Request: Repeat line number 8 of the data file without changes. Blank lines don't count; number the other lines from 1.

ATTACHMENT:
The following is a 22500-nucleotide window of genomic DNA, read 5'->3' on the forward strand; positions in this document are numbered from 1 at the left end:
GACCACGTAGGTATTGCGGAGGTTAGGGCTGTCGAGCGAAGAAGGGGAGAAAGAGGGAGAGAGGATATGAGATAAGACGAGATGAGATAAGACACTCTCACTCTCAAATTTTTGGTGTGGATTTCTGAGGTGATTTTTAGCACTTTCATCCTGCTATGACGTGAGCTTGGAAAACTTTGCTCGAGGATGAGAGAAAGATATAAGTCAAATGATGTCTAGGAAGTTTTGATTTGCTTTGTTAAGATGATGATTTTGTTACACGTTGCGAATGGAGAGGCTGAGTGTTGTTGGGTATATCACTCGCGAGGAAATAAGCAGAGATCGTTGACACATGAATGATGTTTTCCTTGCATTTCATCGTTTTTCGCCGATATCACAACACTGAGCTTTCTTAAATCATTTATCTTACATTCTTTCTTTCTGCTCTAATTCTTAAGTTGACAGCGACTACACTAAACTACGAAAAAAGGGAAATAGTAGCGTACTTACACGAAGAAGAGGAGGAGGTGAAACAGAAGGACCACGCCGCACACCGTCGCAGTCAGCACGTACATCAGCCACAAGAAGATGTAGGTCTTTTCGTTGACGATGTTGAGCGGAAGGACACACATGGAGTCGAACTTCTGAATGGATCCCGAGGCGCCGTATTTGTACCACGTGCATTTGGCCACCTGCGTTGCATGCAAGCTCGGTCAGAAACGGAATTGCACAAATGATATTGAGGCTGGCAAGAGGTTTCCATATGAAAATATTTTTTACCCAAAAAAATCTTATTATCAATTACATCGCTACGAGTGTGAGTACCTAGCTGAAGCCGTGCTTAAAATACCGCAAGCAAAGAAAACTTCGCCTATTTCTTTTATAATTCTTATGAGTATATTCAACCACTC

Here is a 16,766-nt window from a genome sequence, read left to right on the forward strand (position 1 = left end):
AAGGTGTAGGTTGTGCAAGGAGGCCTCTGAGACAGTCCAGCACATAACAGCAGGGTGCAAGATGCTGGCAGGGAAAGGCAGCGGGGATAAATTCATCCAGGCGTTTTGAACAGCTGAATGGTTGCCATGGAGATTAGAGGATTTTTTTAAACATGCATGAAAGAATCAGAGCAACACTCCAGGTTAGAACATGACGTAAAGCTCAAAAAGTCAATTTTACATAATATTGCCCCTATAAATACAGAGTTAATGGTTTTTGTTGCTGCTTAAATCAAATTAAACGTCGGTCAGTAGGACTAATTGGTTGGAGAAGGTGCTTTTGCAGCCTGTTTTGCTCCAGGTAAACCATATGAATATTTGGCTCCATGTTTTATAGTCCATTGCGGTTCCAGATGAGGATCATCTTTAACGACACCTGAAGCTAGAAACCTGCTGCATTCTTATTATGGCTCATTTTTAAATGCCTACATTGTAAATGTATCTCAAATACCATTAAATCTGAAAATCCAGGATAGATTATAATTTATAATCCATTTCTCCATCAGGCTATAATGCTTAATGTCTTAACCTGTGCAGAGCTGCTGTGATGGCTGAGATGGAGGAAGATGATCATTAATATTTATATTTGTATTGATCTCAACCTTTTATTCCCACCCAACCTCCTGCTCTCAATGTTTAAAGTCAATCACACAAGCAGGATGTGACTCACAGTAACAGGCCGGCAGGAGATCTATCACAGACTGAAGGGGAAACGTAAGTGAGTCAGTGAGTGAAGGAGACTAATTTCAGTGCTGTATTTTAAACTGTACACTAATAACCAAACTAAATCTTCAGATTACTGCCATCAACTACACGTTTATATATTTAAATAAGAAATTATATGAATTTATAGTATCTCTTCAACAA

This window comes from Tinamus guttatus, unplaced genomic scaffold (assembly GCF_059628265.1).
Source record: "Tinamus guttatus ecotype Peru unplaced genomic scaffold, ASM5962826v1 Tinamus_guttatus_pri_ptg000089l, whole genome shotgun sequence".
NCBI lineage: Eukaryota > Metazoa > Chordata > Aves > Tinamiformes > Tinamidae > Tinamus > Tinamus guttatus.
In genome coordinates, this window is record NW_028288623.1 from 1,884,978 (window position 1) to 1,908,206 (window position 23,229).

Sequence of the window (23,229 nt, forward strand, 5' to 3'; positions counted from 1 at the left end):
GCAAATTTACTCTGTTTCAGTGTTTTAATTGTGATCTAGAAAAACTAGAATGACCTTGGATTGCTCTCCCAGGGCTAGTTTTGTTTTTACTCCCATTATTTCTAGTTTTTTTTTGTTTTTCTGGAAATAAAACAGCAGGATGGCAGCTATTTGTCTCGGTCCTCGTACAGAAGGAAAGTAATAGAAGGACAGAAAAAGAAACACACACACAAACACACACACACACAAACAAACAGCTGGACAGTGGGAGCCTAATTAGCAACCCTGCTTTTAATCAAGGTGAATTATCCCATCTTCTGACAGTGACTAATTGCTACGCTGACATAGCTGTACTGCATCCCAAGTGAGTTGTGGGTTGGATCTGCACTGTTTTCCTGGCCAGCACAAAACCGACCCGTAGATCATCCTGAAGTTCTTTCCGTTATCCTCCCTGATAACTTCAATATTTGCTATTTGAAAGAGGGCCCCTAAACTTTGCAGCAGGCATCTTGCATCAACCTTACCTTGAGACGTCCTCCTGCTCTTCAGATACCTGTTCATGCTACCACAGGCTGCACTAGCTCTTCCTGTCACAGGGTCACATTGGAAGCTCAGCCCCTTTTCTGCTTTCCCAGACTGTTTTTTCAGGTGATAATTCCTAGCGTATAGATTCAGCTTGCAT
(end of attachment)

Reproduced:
In genome coordinates, this window is record NW_028288623.1 from 1,884,978 (window position 1) to 1,908,206 (window position 23,229).